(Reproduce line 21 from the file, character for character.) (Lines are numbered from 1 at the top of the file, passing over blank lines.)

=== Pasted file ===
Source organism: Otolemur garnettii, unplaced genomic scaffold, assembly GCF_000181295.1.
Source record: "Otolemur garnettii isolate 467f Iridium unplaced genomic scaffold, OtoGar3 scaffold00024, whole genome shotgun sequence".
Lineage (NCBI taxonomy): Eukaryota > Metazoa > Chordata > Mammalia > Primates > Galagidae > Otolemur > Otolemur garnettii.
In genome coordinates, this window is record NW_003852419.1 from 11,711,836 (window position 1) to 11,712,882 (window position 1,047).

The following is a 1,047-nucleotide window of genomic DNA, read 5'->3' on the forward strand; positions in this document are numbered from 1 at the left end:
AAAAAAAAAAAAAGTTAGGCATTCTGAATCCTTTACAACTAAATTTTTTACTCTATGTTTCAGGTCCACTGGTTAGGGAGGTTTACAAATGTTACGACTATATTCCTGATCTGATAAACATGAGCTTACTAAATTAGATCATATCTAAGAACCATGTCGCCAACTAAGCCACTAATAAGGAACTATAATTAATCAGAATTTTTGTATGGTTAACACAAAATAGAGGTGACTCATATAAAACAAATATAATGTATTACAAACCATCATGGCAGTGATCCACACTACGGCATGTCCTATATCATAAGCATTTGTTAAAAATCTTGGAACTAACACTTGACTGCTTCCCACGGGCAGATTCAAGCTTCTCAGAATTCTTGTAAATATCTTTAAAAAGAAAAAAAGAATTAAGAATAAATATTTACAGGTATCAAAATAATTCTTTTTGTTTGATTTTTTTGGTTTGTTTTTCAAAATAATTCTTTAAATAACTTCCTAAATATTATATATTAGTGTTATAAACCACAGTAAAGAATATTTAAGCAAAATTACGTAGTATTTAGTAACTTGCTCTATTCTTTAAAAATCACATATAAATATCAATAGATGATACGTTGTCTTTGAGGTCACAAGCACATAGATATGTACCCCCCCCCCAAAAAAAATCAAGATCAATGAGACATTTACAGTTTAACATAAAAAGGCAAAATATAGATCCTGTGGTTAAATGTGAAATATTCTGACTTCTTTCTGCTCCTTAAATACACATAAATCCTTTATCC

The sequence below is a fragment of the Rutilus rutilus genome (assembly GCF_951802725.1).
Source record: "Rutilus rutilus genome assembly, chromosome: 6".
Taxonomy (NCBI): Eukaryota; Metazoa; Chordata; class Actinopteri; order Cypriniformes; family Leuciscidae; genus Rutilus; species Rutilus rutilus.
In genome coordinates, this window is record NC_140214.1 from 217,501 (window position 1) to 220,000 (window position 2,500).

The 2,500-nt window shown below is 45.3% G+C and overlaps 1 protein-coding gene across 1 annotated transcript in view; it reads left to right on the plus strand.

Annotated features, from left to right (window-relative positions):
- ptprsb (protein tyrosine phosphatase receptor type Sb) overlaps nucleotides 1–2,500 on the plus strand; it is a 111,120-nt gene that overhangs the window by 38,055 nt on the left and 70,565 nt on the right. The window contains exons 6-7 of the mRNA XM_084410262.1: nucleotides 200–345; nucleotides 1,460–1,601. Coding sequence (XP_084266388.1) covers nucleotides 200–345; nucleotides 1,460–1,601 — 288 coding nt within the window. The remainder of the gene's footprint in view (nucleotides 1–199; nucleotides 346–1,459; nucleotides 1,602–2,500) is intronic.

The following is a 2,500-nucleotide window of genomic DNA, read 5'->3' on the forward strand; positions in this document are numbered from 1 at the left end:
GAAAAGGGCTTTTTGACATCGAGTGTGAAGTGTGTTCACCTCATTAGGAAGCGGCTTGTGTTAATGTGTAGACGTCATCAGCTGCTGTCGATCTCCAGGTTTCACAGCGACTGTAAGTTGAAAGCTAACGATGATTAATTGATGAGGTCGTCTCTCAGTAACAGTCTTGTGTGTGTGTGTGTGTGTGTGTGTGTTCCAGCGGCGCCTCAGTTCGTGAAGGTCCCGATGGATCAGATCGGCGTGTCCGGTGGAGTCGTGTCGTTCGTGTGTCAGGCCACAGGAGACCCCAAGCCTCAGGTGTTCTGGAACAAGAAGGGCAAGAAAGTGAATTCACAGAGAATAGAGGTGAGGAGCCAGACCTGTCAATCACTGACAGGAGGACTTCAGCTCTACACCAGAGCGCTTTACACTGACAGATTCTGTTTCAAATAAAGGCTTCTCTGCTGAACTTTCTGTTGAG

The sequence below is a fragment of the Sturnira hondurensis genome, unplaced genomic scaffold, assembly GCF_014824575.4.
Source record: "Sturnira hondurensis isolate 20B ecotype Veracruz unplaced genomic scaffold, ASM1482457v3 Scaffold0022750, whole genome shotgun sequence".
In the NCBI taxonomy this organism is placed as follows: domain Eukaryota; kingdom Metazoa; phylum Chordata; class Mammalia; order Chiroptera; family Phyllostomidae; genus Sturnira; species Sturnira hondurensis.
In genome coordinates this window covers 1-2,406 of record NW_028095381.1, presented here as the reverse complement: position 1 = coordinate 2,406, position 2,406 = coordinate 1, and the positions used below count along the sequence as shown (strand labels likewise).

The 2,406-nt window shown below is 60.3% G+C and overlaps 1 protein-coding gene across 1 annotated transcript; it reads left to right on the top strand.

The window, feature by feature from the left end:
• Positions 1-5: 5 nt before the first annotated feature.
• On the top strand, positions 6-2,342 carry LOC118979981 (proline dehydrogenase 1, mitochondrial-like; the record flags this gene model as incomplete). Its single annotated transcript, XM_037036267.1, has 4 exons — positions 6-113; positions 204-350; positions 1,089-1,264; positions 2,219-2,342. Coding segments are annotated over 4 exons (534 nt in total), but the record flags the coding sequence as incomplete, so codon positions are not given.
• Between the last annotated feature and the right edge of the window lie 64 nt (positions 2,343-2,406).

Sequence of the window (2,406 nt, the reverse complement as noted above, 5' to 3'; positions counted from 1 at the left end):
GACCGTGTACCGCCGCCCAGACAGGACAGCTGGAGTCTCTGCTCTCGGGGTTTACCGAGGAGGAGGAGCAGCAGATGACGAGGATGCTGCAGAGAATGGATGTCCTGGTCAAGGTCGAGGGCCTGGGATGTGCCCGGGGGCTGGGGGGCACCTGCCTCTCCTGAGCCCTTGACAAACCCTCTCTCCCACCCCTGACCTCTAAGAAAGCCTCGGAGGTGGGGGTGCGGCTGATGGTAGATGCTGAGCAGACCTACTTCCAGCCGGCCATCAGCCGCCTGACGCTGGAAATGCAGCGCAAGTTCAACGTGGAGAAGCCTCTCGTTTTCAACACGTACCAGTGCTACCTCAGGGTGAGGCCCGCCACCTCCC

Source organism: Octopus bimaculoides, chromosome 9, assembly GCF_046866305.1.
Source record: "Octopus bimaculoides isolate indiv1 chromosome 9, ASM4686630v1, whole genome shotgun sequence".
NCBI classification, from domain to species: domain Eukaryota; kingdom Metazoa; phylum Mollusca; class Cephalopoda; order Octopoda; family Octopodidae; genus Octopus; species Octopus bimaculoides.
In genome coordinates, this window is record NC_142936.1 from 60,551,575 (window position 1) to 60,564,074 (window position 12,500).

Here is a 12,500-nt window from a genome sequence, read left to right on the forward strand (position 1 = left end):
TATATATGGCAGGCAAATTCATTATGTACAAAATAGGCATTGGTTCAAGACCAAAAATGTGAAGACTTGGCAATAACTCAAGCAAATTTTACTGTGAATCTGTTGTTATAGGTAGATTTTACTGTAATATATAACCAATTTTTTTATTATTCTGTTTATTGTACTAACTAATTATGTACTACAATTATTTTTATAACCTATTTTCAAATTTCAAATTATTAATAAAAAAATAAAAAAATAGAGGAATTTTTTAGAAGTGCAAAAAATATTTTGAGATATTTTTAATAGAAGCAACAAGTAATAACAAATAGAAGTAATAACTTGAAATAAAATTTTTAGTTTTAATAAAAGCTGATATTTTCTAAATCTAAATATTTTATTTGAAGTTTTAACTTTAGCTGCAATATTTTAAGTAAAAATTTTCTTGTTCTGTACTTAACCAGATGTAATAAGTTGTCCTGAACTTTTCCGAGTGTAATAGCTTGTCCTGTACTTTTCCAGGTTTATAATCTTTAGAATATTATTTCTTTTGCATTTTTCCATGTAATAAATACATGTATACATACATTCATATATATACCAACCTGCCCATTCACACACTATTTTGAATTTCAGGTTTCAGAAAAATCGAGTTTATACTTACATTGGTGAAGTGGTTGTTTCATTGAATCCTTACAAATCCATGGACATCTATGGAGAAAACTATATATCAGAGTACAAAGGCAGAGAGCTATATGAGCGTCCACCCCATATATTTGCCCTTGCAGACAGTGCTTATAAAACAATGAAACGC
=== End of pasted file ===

The window, feature by feature from the left end: